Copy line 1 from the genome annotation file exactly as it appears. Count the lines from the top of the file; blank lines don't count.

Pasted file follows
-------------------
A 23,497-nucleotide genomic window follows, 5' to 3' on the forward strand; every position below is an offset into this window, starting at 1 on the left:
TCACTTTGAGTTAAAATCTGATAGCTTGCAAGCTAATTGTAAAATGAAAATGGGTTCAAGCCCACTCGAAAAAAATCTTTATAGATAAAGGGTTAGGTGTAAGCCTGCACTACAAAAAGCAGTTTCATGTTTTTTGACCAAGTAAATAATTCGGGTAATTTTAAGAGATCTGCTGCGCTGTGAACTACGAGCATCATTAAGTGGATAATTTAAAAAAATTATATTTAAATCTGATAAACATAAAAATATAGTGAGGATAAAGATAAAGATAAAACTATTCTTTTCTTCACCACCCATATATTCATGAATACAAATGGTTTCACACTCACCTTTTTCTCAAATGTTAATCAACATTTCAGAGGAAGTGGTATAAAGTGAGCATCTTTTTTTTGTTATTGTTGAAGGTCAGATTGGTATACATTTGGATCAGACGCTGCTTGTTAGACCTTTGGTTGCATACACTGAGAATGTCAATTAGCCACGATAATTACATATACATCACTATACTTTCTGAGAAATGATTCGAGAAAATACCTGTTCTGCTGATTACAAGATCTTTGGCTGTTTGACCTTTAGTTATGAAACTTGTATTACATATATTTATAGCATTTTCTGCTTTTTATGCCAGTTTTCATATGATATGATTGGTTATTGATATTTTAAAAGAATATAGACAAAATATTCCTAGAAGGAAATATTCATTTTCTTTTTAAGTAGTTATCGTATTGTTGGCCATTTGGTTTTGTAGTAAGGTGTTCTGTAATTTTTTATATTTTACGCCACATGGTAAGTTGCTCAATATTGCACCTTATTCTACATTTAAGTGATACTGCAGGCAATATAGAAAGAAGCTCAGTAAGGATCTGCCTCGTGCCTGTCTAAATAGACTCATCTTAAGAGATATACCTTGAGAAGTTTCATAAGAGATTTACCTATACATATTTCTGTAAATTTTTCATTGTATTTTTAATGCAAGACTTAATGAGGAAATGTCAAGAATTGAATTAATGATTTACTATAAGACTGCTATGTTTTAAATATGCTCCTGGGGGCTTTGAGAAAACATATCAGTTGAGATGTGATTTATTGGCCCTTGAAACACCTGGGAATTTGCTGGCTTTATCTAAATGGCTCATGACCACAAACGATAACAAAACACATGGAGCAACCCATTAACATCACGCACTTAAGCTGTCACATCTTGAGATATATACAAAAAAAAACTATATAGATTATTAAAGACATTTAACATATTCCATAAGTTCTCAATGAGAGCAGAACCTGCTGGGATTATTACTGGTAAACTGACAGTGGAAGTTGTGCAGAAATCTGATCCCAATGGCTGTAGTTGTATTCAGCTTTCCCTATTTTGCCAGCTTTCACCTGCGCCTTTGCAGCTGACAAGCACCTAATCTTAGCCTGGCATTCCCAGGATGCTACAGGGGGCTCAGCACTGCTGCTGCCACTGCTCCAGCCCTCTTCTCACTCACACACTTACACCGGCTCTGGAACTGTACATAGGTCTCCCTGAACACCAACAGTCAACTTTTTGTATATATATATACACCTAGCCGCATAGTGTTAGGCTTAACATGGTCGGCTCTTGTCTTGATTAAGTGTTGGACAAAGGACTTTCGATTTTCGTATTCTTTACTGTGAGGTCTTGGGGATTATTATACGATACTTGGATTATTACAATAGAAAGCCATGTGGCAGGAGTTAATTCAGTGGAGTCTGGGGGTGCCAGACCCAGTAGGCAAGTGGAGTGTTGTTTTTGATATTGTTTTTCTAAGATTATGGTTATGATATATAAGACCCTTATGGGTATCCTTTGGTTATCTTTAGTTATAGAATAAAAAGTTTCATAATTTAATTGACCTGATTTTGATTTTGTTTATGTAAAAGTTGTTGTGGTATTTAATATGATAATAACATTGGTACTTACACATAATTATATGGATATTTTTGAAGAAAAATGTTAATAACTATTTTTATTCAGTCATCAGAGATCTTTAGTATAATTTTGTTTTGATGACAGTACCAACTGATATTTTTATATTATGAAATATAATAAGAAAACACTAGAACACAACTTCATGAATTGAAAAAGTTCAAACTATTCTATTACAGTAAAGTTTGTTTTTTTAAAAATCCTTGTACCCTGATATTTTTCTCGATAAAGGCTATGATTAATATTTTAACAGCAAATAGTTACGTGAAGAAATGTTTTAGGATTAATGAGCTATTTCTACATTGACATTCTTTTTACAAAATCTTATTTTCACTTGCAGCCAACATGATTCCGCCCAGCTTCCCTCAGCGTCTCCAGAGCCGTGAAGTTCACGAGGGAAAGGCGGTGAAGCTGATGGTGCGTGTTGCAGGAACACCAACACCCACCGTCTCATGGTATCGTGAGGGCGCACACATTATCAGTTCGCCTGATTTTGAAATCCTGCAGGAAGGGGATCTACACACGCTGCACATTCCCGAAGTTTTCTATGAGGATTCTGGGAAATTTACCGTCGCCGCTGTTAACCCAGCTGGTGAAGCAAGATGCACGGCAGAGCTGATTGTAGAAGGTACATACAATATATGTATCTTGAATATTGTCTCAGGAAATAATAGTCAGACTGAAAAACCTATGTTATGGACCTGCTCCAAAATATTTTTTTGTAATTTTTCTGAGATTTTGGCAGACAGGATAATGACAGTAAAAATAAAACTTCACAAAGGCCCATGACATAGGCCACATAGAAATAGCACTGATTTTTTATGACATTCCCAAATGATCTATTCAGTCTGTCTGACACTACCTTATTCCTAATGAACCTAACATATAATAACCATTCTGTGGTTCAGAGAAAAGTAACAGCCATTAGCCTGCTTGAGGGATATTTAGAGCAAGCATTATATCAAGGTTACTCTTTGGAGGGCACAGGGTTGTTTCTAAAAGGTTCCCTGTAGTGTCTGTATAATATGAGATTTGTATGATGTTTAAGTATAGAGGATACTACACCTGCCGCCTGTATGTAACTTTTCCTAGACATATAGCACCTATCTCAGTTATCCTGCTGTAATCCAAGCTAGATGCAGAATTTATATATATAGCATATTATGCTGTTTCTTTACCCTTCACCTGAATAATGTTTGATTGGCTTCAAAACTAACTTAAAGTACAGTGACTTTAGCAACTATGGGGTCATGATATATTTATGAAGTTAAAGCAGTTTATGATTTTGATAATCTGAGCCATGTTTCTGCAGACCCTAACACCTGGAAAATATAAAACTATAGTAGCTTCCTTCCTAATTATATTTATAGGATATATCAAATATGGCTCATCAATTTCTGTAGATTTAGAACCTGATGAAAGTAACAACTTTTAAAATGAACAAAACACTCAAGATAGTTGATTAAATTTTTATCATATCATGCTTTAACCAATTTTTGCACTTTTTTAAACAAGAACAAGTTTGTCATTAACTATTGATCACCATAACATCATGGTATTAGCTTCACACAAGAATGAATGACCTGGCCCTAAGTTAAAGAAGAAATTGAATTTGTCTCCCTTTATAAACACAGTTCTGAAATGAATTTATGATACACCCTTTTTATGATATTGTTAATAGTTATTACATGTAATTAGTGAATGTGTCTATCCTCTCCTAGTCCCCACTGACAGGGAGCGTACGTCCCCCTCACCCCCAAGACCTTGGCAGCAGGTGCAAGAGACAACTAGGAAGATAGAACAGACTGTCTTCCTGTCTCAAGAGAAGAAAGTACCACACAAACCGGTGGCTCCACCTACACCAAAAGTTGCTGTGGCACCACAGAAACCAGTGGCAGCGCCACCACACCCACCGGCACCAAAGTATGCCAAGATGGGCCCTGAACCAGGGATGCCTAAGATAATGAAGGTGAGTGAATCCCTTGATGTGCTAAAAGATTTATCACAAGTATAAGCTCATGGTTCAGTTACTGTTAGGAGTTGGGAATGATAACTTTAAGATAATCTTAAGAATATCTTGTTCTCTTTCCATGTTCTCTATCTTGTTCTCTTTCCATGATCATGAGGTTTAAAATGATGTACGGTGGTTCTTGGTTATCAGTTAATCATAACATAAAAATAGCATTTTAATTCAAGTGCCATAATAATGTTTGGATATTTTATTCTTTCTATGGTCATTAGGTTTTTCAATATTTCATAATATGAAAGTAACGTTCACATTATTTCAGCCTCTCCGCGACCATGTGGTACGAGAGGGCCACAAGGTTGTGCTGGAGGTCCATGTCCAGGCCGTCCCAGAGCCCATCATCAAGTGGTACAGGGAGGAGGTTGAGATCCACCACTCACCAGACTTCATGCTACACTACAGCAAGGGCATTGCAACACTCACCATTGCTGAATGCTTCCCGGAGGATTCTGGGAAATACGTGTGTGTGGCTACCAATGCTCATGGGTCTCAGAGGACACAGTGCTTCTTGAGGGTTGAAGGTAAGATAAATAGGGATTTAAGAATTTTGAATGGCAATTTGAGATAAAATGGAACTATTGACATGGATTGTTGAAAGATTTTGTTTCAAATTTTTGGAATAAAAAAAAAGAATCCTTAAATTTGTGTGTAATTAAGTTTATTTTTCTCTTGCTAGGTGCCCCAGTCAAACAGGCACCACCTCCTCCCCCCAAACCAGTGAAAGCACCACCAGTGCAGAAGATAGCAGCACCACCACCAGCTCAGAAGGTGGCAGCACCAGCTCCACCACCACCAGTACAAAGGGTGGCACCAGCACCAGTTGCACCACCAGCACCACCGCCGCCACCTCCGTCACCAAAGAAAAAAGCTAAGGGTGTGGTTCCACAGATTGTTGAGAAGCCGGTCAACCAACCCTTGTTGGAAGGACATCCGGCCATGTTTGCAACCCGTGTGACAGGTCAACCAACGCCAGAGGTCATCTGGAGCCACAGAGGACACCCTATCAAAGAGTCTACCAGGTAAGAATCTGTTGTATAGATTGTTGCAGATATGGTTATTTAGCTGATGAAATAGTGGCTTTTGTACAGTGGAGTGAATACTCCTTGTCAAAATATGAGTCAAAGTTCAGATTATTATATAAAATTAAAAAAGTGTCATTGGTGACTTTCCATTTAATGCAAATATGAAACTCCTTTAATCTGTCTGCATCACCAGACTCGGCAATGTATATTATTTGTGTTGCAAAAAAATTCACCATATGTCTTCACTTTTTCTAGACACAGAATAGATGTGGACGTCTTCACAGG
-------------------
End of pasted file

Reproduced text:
A 23,497-nucleotide genomic window follows, 5' to 3' on the forward strand; every position below is an offset into this window, starting at 1 on the left: